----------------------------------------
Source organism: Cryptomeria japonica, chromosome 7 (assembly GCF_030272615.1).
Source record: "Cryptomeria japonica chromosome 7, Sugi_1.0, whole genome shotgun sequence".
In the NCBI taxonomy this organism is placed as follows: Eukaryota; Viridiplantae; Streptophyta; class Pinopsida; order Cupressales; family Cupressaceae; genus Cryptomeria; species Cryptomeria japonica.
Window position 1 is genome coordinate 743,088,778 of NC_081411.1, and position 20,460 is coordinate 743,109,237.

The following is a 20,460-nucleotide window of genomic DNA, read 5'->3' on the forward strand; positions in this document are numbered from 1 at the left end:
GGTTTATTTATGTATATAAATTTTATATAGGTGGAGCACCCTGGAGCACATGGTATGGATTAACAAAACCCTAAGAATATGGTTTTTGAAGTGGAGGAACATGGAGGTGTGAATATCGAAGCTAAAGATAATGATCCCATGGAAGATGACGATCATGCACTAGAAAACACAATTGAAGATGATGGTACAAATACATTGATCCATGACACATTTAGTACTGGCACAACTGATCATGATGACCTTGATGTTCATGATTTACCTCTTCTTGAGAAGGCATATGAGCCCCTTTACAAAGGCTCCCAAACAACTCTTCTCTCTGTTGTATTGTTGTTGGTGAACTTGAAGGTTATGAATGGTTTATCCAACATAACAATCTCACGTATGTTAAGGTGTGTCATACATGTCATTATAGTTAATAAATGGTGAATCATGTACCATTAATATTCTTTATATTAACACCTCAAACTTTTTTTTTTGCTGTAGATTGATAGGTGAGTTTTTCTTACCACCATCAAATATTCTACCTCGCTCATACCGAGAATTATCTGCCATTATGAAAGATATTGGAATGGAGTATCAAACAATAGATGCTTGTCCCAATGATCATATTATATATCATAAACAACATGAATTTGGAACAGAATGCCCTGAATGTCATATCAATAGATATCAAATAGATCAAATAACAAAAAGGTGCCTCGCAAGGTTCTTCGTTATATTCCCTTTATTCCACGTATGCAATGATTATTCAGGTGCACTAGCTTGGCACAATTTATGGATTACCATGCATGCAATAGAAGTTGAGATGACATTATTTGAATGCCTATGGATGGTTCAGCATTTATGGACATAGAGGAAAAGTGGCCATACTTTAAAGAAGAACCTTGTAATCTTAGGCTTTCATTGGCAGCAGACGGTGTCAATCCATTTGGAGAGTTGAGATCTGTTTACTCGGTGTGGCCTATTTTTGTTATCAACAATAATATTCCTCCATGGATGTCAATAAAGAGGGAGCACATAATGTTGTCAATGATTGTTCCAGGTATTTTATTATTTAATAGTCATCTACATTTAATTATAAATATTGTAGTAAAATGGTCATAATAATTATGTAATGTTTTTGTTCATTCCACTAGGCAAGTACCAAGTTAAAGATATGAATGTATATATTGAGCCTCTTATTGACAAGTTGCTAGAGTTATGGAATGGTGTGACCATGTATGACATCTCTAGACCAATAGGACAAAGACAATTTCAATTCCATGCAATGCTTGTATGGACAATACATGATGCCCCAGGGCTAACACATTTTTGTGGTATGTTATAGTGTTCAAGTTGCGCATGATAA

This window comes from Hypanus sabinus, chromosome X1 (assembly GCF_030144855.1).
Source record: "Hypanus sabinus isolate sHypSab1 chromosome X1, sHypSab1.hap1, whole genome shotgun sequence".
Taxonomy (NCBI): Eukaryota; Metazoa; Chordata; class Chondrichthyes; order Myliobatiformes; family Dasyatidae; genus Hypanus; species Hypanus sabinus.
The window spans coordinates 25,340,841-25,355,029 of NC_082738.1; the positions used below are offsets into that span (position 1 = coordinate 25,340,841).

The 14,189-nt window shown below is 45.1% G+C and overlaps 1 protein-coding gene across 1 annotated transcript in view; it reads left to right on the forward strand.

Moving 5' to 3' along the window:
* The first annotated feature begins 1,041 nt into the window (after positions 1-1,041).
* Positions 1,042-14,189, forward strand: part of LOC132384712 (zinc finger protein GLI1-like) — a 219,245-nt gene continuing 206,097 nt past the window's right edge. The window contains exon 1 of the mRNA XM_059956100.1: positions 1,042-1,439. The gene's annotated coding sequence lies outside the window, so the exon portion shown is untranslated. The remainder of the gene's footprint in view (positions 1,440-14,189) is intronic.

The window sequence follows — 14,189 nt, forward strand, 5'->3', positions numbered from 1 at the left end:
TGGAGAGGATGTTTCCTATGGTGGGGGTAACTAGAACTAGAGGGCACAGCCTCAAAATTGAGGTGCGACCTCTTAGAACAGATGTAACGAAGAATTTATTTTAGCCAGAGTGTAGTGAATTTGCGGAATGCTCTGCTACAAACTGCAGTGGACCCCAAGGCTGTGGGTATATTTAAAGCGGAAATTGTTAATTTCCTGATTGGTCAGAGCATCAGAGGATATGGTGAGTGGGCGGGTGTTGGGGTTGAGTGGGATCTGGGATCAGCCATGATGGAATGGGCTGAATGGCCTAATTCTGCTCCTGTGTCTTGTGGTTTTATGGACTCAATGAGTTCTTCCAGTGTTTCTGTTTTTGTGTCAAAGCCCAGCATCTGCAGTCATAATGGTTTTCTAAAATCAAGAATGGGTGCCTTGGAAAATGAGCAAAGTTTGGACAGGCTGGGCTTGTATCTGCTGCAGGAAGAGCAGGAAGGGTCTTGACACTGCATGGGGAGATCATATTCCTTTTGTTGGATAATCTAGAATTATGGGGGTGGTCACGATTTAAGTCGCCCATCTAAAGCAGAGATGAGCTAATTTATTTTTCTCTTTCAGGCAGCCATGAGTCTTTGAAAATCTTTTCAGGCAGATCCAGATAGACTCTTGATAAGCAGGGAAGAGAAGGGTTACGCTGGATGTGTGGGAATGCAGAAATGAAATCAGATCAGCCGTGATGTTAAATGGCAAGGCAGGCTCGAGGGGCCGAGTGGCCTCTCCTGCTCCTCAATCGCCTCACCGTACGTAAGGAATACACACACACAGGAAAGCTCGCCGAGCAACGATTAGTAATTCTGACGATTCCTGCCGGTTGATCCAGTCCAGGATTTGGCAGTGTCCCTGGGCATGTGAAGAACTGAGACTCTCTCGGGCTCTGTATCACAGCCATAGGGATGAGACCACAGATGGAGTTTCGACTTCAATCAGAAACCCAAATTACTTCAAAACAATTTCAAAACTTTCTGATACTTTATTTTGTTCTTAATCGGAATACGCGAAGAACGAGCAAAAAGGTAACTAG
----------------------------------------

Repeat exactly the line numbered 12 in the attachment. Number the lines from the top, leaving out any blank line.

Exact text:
Moving 5' to 3' along the window: